Thursday, March 5, 2015

just say NO! (to the transit tax)

Invoking the much despised specter of congestion Metro Vancouver politicians have been working over time to promote their latest tax hike, in this case a .5% bump in the PST. Allegedly the money will be allocated towards transit which will alleviate the endemic gridlock which motorists so despise. The actual cause of gridlock is the fact that there is no price associated with road travel. Normally in a market when you have too much demand and too little supply price increases until supply meets demand. There are no shortages. But with socialism chronic shortages and uneconomic allocation of resources are endemic. Ironically the very politicians who create these problems then benefit by campaigning about them and the gullible public soaks it all up and pays the bill. Le sigh.

Many well meaning but stupid people have praised sales taxes but let us be clear - there is no such thing as a good tax. Savings isn't per se better than consumption. It's not our place to tell other people how they should be living their lives or spending their money. While it's true that savings are crucial for long term economic growth each individual's value scales are completely different, based upon the various ends they wish to achieve with their limited means. Only the person in question is qualified to say how their money should be spent. There is no such thing as a good tax. Be it on sales, incomes, imports or oil all taxes are bad and all taxes should be opposed.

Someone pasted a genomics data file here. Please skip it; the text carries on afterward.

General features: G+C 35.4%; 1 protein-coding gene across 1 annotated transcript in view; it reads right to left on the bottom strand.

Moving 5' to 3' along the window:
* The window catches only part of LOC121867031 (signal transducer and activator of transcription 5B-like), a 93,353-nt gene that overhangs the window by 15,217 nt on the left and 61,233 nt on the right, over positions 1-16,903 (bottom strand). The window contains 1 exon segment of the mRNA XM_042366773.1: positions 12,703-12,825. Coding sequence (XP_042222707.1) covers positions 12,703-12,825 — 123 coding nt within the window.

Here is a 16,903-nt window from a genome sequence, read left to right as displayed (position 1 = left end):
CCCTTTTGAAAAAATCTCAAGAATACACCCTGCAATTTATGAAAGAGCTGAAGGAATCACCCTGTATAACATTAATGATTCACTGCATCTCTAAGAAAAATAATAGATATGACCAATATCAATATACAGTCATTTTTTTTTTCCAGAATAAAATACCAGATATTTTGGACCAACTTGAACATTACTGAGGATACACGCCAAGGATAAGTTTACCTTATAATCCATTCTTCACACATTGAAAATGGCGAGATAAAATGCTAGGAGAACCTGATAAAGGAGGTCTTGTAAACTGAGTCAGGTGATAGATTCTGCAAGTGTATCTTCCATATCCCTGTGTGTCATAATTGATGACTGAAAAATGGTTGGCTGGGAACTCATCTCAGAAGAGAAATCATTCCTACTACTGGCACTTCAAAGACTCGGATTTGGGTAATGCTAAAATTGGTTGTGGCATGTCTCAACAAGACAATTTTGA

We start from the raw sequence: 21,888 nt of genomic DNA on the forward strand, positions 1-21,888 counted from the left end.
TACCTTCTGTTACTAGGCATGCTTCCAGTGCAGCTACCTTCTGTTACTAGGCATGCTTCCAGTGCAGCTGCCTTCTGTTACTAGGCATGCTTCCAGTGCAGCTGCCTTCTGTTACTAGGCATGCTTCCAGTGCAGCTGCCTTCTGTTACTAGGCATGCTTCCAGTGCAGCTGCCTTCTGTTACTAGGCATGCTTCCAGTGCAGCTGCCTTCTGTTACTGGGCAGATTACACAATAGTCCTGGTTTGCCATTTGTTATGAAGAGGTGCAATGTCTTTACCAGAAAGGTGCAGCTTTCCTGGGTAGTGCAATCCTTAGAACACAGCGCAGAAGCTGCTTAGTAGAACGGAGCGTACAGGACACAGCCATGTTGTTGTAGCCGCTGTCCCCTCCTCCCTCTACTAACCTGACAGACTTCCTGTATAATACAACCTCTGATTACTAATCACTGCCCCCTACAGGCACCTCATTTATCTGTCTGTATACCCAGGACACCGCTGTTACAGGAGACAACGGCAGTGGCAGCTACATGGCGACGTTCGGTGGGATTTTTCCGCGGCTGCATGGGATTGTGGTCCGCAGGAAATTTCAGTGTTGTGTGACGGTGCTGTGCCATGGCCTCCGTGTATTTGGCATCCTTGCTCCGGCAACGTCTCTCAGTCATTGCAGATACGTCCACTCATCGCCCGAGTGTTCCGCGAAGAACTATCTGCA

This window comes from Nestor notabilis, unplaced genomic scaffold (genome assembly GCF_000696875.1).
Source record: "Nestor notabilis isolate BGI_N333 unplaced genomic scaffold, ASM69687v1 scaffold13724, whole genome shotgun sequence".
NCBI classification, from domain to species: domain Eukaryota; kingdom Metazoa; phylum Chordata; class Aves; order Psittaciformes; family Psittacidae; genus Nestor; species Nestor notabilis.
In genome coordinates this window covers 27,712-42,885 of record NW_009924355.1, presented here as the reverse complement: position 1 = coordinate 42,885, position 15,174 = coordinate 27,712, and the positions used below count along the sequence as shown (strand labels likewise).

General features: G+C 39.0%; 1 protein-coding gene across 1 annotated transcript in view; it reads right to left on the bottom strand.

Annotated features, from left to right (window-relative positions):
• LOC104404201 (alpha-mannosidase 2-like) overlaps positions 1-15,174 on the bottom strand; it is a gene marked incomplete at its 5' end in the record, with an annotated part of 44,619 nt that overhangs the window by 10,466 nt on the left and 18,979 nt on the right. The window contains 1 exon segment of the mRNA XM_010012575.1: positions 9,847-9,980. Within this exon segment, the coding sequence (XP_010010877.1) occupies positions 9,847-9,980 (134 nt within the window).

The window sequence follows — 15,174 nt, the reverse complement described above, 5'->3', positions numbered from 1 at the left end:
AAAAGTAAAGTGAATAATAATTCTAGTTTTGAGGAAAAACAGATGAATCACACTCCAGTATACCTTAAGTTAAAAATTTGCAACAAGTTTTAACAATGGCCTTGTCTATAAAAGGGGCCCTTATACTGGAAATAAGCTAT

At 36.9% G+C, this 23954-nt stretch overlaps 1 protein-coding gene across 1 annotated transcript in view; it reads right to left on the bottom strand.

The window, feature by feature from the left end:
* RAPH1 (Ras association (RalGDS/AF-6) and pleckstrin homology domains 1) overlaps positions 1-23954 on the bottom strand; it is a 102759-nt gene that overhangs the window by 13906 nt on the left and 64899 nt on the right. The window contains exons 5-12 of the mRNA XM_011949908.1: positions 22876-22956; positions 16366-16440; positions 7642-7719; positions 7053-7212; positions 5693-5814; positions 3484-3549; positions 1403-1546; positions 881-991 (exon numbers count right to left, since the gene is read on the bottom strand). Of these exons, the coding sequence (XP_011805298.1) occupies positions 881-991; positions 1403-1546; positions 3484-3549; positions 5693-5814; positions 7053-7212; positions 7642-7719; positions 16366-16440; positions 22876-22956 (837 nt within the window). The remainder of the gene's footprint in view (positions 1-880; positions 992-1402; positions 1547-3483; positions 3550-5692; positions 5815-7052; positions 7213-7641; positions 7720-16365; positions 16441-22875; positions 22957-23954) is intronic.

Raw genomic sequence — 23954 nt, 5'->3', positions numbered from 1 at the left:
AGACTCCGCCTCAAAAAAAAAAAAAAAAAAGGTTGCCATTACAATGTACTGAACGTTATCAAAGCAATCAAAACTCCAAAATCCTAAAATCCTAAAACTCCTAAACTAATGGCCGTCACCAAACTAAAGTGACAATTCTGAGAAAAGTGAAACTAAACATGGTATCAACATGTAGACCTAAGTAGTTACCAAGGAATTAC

Higher taxes and more spending on transit will not alleviate congestion. The best long term solution is to privatize the entire system of infrastructure, transit, roads, sky train, the whole kit and caboodle. Then you will see routes designed on the basis of consumer demand. Competition between firms will mean ever improving quality and costs will be contained. Road travel pricing will mean higher prices during peak times, which in turn will solve the problem of traffic jams. This would also mean innovation in road safety, as various infrastructure firms would be able to compete by advertising their improved safety records.

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